http://www.bismarck.k12.nd.us/uploads/resources/2531/map_pri_spring_percentiles.pdf

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    Mia Offline
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    Chiming in a little late here -- this thread should be stickied with the title, "Advocacy 101"!

    I'm thinking that whatever assessment they gave him probably supports her position that he's not that smart, and possibly not even gifted. Obviously we know that's bollocks as DYS doesn't fly willy-nilly with their admissions policy.

    However, *she* doesn't know that, and whatever assessment they gave him might have caught him on a bad day. When my ds-then-5 took his first-ever computer assessment (and yes, it was the MAP), he did fine but not great -- 76th percentile, I think. We were told that, regardless of his private 99.9th IQ and WIAT scores, he needed to be 4 RIT points higher in order to join the gifted first grade math class. So, sorry, no differentiation.

    When he took the MAP again a month and a half later with the rest of his class, his score jumped to the 99th percentile, numerically better than the average autumn third grader ... and they conveniently "forgot" to mention that to us. We didn't find out until the school year was almost over. Amazing. That was the final straw that told us that the school just wasn't interested in working with him, and why we pulled him for private gifted.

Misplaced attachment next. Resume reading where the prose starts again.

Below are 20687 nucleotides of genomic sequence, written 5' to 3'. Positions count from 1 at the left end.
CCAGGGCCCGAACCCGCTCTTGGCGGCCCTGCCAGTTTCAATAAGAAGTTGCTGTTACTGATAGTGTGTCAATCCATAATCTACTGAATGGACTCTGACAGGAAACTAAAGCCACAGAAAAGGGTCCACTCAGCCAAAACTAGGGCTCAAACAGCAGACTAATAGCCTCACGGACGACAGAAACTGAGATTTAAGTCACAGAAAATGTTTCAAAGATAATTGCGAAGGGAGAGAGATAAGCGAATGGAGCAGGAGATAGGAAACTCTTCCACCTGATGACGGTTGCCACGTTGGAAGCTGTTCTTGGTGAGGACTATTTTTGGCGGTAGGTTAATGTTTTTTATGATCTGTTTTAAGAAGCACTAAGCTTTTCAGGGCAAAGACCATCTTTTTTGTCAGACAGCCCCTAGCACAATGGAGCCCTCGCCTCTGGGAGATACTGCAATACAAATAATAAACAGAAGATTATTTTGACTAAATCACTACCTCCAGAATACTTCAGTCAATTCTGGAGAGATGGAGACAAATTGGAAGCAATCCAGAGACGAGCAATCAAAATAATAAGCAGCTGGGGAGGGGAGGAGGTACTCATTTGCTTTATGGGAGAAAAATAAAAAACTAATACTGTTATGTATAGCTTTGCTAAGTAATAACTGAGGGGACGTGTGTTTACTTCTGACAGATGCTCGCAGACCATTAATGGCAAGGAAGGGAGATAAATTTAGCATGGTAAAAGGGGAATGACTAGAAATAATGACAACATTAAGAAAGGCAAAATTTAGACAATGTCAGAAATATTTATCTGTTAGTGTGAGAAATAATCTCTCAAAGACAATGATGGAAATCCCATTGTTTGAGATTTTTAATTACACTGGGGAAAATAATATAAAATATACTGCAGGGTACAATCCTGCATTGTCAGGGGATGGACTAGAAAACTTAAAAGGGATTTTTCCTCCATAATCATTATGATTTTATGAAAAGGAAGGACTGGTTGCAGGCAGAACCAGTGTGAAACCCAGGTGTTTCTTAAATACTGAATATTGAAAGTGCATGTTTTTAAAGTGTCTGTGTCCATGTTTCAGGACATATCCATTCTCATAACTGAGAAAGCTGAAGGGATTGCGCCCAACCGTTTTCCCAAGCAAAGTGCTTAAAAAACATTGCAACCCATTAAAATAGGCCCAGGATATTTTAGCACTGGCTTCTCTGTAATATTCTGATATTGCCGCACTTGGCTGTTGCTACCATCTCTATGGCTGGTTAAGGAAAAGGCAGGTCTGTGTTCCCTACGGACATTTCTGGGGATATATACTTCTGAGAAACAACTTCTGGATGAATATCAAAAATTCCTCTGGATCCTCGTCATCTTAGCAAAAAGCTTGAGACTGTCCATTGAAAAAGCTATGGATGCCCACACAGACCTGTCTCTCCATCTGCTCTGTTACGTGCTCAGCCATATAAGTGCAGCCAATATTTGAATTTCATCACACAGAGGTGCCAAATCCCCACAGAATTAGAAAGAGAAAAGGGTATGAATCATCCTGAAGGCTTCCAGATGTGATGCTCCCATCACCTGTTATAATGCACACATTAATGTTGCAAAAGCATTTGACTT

I honestly wouldn't bother with standard deviation discussion, although I do like the "If I had a child with an IQ of 50 instead of 150 we wouldn't have waited to have this discussion." The standard deviations/private testing don't seem to mean much to many schools. If they have his private test results in hand -- not to mention spending every day with him for the past 6 months! -- and they're still trying to tell you he's "not that bright" ... well, they're not going to suddenly get it.

    Have you talked to your DYS person for ideas or help? Isn't that what they do -- advocacy assistance?

    Above level testing -- if he took the MAP as an assessment, you can simply norm his score against the curve for older students. I also agree that giving him an end-of-year assessment for, say, second or third grade might be an eye-opener for them. I think that's a great idea and wish I'd done it!

    Good luck. I really hope you're able to convert her. smile


    Mia
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    Originally Posted by Mia
    Chiming in a little late here -- this thread should be stickied with the title, "Advocacy 101"!

    I was thinking the same thing. I just told my DH that there was a thread we needed to read about so we can learn "How To Not Piss Off The Teacher."

    Good luck crisc. I have gotten in trouble with emails before myself (winding up in the big boss's office over a misinterpreted email...) Lots of good advice from others here!

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    Yeah, this is the first topic I ever added to my Watch List. I don't want to lose it, since I suspect I'll really need it one of these days...


    Kriston
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    crisc Offline OP
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    I am so glad I can give everyone a lesson on how to piss off a teacher. It's also ironic that I taught a nursing informatics class on Tuesday night to LPN students and one of my topics was proper netiquette. HA! smile

    Maybe I should just write a book...


    Crisc